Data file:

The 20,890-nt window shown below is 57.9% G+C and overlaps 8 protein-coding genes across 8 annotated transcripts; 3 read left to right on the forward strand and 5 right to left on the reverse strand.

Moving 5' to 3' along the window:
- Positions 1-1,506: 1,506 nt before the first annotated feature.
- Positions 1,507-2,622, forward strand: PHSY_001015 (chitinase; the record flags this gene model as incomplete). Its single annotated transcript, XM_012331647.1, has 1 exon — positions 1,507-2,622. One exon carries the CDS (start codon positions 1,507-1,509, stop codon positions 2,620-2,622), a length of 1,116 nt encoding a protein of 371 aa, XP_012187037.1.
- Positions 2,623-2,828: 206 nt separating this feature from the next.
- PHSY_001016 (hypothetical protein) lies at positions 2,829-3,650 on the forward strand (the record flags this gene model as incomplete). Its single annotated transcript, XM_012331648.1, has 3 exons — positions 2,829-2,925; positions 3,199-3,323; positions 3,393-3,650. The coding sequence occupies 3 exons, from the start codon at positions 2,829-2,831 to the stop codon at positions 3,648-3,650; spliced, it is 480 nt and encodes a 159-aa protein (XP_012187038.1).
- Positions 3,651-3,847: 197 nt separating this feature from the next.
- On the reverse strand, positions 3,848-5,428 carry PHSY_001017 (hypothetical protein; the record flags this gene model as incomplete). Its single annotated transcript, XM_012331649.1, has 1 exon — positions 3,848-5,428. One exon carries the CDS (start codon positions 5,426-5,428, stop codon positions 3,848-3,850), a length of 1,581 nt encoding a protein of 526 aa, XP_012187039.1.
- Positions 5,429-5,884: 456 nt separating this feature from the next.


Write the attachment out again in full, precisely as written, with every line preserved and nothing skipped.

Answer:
The 20,890-nt window shown below is 57.9% G+C and overlaps 8 protein-coding genes across 8 annotated transcripts; 3 read left to right on the forward strand and 5 right to left on the reverse strand.

Moving 5' to 3' along the window:
- Positions 1-1,506: 1,506 nt before the first annotated feature.
- Positions 1,507-2,622, forward strand: PHSY_001015 (chitinase; the record flags this gene model as incomplete). Its single annotated transcript, XM_012331647.1, has 1 exon — positions 1,507-2,622. One exon carries the CDS (start codon positions 1,507-1,509, stop codon positions 2,620-2,622), a length of 1,116 nt encoding a protein of 371 aa, XP_012187037.1.
- Positions 2,623-2,828: 206 nt separating this feature from the next.
- PHSY_001016 (hypothetical protein) lies at positions 2,829-3,650 on the forward strand (the record flags this gene model as incomplete). Its single annotated transcript, XM_012331648.1, has 3 exons — positions 2,829-2,925; positions 3,199-3,323; positions 3,393-3,650. The coding sequence occupies 3 exons, from the start codon at positions 2,829-2,831 to the stop codon at positions 3,648-3,650; spliced, it is 480 nt and encodes a 159-aa protein (XP_012187038.1).
- Positions 3,651-3,847: 197 nt separating this feature from the next.
- On the reverse strand, positions 3,848-5,428 carry PHSY_001017 (hypothetical protein; the record flags this gene model as incomplete). Its single annotated transcript, XM_012331649.1, has 1 exon — positions 3,848-5,428. One exon carries the CDS (start codon positions 5,426-5,428, stop codon positions 3,848-3,850), a length of 1,581 nt encoding a protein of 526 aa, XP_012187039.1.
- Positions 5,429-5,884: 456 nt separating this feature from the next.